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  • Sunking
    replied
    Originally posted by cindynsg View Post
    You think C/10 is no good for me? My winter insolation rate is [COLOR="Red"]2 - 3[/COLOR] minimum but is 3 - 4 average . I'm going for 2 days no sun maximum. If need be I've got a serious NO kidding generator if I get below 70% charged.
    Which is it 2 or 3? I fyou can give me some details like location, daily watt-hour consumption ican run th enumbers and see where you stand.

    But if your system is working OK now without the batteries being drained indicates you are good shape. The tough months are December and January.

    Leave a comment:


  • cindynsg
    replied
    Originally posted by Sunking View Post
    .

    So as you can see location means everything in terms of charge rate and more importantly system cost. The rule of thumb (C/10) here would have either fallen way short or way too much overkill.
    You think C/10 is no good for me? My winter insolation rate is 2 - 3 minimum but is 3 - 4 average . I'm going for 2 days no sun maximum. If need be I've got a serious NO kidding generator if I get below 70% charged.

    Leave a comment:


  • Sunking
    replied
    Originally posted by cindynsg View Post
    Just couldn't figure out what MSEE or PE stands for. You seem to know what your doing, just wondering what expierience. no harm no fowl meant. Just wondering.
    No problem, you did not offend me
    MSEE = Master of Science in Electrical Engineering. A graduate college degree.
    PE = Professional Engineer.

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  • Sunking
    replied
    Originally posted by Jason View Post
    Sunking is a very reputable guy in this industry and we are fortunate to have him here contributing to this board. Let's not run him off!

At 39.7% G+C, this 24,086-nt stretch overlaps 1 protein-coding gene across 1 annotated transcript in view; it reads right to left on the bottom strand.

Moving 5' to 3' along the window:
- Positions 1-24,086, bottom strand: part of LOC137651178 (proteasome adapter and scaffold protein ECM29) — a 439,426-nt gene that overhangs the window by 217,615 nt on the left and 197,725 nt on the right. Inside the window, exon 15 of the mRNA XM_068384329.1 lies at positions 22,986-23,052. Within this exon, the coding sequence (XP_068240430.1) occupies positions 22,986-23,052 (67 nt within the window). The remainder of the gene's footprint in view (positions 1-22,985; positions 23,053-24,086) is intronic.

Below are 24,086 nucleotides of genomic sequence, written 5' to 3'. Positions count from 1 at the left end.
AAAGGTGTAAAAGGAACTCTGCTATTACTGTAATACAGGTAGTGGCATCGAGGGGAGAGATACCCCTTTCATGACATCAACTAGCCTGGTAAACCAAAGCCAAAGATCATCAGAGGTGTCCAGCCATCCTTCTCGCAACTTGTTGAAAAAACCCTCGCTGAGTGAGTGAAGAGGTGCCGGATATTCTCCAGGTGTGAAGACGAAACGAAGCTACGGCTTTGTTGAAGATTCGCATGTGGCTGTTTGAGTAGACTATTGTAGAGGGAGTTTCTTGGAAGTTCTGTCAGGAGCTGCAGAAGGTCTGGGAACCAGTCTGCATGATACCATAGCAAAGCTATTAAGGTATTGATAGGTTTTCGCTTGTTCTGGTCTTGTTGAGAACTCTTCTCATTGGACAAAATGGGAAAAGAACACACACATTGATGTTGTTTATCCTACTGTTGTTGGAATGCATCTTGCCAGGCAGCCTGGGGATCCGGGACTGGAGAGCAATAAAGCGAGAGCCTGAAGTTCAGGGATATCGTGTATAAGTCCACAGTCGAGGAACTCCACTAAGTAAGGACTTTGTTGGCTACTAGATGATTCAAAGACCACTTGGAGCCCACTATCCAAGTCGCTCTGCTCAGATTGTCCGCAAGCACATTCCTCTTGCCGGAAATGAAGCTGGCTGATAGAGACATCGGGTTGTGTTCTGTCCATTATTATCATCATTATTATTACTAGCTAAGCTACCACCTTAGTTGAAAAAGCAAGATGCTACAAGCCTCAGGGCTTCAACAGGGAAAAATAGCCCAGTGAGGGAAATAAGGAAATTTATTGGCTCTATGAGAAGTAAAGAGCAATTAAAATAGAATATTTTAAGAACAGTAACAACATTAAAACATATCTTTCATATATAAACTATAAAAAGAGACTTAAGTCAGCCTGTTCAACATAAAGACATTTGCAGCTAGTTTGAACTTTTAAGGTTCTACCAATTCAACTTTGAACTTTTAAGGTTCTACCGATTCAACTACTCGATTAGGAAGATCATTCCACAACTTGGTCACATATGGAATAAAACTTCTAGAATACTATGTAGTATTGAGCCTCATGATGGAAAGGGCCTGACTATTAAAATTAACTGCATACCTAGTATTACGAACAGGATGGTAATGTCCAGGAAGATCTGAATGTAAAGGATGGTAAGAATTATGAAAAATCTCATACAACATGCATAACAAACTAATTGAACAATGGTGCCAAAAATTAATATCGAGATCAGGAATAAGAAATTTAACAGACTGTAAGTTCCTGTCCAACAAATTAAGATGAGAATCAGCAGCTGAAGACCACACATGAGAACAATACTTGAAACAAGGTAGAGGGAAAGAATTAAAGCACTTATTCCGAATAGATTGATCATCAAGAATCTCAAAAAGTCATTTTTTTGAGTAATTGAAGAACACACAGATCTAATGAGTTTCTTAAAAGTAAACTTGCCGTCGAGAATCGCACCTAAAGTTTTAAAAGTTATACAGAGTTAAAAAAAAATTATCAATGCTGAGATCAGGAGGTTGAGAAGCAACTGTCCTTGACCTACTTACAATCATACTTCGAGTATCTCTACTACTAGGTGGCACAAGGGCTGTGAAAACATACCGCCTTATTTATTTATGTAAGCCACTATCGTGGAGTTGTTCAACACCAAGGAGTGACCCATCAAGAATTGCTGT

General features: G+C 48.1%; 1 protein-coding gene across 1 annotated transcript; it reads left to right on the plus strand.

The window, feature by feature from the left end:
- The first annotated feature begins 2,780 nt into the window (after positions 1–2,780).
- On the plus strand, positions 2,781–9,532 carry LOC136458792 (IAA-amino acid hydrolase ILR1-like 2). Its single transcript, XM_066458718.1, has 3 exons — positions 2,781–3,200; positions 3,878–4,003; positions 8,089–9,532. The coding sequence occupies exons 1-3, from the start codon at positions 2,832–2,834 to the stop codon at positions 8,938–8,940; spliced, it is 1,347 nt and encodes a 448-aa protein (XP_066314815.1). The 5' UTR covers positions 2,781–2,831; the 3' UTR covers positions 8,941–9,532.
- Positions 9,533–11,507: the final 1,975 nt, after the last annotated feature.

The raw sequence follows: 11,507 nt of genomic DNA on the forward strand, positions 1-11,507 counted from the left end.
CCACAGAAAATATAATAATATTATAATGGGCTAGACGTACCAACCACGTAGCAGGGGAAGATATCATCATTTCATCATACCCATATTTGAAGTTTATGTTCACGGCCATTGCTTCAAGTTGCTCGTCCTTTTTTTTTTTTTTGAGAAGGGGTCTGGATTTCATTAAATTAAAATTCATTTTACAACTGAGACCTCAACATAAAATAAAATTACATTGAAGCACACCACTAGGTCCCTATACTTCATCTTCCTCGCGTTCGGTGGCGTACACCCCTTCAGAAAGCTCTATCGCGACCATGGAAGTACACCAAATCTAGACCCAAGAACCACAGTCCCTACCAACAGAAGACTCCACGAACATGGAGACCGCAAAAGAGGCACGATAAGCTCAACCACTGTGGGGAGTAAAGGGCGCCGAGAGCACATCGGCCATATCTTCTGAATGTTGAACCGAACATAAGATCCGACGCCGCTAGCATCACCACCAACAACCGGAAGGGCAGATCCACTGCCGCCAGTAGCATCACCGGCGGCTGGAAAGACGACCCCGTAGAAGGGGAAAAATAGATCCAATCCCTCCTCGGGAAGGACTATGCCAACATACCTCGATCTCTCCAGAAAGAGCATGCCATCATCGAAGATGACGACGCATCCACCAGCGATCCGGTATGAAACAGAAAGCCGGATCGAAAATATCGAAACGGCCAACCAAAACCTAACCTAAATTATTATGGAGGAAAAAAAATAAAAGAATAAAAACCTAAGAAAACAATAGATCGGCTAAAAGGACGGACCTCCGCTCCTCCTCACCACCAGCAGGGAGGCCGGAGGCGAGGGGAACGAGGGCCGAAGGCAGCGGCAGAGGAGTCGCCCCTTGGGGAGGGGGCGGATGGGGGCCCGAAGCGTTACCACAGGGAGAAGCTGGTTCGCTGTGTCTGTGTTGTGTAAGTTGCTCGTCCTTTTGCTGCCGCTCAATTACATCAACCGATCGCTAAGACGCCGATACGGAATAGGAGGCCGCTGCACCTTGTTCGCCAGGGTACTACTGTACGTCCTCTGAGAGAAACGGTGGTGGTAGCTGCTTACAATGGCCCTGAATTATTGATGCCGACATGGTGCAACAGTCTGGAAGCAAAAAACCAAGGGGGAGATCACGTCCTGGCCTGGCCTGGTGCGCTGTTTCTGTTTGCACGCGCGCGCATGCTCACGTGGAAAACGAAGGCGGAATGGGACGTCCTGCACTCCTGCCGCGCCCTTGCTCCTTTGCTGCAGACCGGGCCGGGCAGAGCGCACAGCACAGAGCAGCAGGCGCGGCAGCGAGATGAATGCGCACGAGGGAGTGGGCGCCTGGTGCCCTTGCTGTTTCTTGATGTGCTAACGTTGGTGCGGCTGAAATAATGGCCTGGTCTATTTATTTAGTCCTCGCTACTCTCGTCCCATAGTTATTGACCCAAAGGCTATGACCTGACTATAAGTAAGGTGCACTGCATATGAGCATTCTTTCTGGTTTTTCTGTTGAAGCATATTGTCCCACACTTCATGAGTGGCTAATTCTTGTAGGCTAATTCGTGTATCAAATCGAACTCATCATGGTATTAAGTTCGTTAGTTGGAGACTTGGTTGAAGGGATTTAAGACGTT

You can't run me off, my skin is thick

    Leave a comment:


  • cindynsg
    replied
    Ok, Just couldn't figure out what MSEE or PE stands for. You seem to know what your doing, just wondering what expierience. no harm no fowl meant. Just wondering.

    Leave a comment:


  • Jason
    replied
    Sunking is a very reputable guy in this industry and we are fortunate to have him here contributing to this board. Let's not run him off!

    Leave a comment:


  • Sunking
    replied
    Originally posted by Mike90250 View Post
    I've got to disagree - a 12V battery is charged by a higher voltage, generally 14.5V. Sure, if a battery's' been drained to near death, the charging voltage will be lower, but an even finer point here is, there are no 150+ Amp MPPT chargers, the largest are 80A that I know of. 60A is a common limit for a charger.
    Well I was not referring to the charge cycle. If you are calculating for the charge amps from a standard 12 volt panel using shunt controllers you use the Vmp voltage from the panels which is usually 17 or 18 volts.

    For MPPT the charge voltage does not approach 14.5 volts until the very end of the charge cycle after the current tapers off to a C.03 rate. For charge voltage 13 to 13.8 is default number used

    Originally posted by Mike90250 View Post
    This is a reason many larger systems use 24 or 48V, at 12v, the currents are so large, they become impractical to deal with.
    I agree. But you would be surprized how many DIY's try it cascading controller outputs to get the high amperage.

    Leave a comment:


  • Sunking
    replied
    Originally posted by cindynsg View Post
    You do have a solar system right?
    Wrong wouldn't have one where I live. Electricity is cheap, no Net Metering laws, and no incentives.